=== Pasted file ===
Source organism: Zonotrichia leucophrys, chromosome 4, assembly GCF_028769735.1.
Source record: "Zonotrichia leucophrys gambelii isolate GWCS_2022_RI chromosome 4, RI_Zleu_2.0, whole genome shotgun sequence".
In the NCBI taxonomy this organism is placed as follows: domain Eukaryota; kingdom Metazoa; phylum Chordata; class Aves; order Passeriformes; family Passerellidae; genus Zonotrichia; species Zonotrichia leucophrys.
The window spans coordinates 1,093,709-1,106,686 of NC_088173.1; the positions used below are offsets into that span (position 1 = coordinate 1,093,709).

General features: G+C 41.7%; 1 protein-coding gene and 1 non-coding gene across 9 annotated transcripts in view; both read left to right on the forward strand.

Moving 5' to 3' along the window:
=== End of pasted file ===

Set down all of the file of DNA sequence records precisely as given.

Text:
Source organism: Zonotrichia leucophrys, chromosome 4, assembly GCF_028769735.1.
Source record: "Zonotrichia leucophrys gambelii isolate GWCS_2022_RI chromosome 4, RI_Zleu_2.0, whole genome shotgun sequence".
In the NCBI taxonomy this organism is placed as follows: domain Eukaryota; kingdom Metazoa; phylum Chordata; class Aves; order Passeriformes; family Passerellidae; genus Zonotrichia; species Zonotrichia leucophrys.
The window spans coordinates 1,093,709-1,106,686 of NC_088173.1; the positions used below are offsets into that span (position 1 = coordinate 1,093,709).

General features: G+C 41.7%; 1 protein-coding gene and 1 non-coding gene across 9 annotated transcripts in view; both read left to right on the forward strand.

Moving 5' to 3' along the window: